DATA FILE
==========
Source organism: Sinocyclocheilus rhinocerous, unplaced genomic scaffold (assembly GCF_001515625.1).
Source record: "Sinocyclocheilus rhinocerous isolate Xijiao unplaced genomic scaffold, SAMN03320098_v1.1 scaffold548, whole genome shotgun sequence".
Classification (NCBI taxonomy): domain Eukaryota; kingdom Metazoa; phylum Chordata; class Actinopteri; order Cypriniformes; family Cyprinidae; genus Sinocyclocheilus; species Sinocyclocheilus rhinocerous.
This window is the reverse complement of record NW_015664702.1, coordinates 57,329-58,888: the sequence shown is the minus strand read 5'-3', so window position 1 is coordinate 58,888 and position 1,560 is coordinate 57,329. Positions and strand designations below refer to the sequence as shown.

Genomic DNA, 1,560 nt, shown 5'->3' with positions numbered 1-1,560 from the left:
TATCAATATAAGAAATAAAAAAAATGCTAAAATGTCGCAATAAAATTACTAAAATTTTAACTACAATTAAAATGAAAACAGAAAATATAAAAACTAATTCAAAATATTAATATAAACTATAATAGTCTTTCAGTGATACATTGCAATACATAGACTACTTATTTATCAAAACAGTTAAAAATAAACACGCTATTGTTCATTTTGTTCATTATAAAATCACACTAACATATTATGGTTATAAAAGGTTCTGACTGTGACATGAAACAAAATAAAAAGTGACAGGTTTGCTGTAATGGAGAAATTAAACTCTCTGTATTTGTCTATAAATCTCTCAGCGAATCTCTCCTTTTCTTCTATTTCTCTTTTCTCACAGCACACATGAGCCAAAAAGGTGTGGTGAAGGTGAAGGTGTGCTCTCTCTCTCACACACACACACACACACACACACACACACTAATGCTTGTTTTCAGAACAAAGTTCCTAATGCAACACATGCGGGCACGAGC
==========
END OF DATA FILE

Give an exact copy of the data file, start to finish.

Source organism: Sinocyclocheilus rhinocerous, unplaced genomic scaffold (assembly GCF_001515625.1).
Source record: "Sinocyclocheilus rhinocerous isolate Xijiao unplaced genomic scaffold, SAMN03320098_v1.1 scaffold548, whole genome shotgun sequence".
Classification (NCBI taxonomy): domain Eukaryota; kingdom Metazoa; phylum Chordata; class Actinopteri; order Cypriniformes; family Cyprinidae; genus Sinocyclocheilus; species Sinocyclocheilus rhinocerous.
This window is the reverse complement of record NW_015664702.1, coordinates 57,329-58,888: the sequence shown is the minus strand read 5'-3', so window position 1 is coordinate 58,888 and position 1,560 is coordinate 57,329. Positions and strand designations below refer to the sequence as shown.

Genomic DNA, 1,560 nt, shown 5'->3' with positions numbered 1-1,560 from the left:
TATCAATATAAGAAATAAAAAAAATGCTAAAATGTCGCAATAAAATTACTAAAATTTTAACTACAATTAAAATGAAAACAGAAAATATAAAAACTAATTCAAAATATTAATATAAACTATAATAGTCTTTCAGTGATACATTGCAATACATAGACTACTTATTTATCAAAACAGTTAAAAATAAACACGCTATTGTTCATTTTGTTCATTATAAAATCACACTAACATATTATGGTTATAAAAGGTTCTGACTGTGACATGAAACAAAATAAAAAGTGACAGGTTTGCTGTAATGGAGAAATTAAACTCTCTGTATTTGTCTATAAATCTCTCAGCGAATCTCTCCTTTTCTTCTATTTCTCTTTTCTCACAGCACACATGAGCCAAAAAGGTGTGGTGAAGGTGAAGGTGTGCTCTCTCTCTCACACACACACACACACACACACACACACACTAATGCTTGTTTTCAGAACAAAGTTCCTAATGCAACACATGCGGGCACGAGC